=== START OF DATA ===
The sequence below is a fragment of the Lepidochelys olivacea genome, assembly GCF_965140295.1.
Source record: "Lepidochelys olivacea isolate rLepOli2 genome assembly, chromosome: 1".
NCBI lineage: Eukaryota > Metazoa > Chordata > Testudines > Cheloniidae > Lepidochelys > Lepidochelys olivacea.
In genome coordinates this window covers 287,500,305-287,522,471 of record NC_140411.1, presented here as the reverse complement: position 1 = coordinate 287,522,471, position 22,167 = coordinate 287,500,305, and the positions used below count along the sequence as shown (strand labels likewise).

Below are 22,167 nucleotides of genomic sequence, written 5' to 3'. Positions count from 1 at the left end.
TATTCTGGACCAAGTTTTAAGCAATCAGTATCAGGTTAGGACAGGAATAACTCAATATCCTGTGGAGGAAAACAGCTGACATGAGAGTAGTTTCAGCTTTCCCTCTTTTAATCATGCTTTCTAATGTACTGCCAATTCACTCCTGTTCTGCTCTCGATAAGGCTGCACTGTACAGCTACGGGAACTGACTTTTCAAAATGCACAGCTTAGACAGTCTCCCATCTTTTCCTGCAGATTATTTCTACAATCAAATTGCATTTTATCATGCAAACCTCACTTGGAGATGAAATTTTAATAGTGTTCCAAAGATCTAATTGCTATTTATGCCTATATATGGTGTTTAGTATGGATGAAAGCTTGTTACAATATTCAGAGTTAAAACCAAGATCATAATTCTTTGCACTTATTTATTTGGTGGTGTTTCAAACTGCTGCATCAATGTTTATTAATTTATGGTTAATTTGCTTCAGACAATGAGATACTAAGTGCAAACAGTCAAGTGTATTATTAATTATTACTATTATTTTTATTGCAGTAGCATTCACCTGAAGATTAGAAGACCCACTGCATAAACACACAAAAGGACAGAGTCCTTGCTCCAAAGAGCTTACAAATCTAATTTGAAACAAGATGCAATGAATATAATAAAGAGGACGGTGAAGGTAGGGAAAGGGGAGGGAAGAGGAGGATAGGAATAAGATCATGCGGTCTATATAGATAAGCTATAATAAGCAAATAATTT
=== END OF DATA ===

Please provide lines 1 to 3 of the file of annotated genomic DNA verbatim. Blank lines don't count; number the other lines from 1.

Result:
The sequence below is a fragment of the Lepidochelys olivacea genome, assembly GCF_965140295.1.
Source record: "Lepidochelys olivacea isolate rLepOli2 genome assembly, chromosome: 1".
NCBI lineage: Eukaryota > Metazoa > Chordata > Testudines > Cheloniidae > Lepidochelys > Lepidochelys olivacea.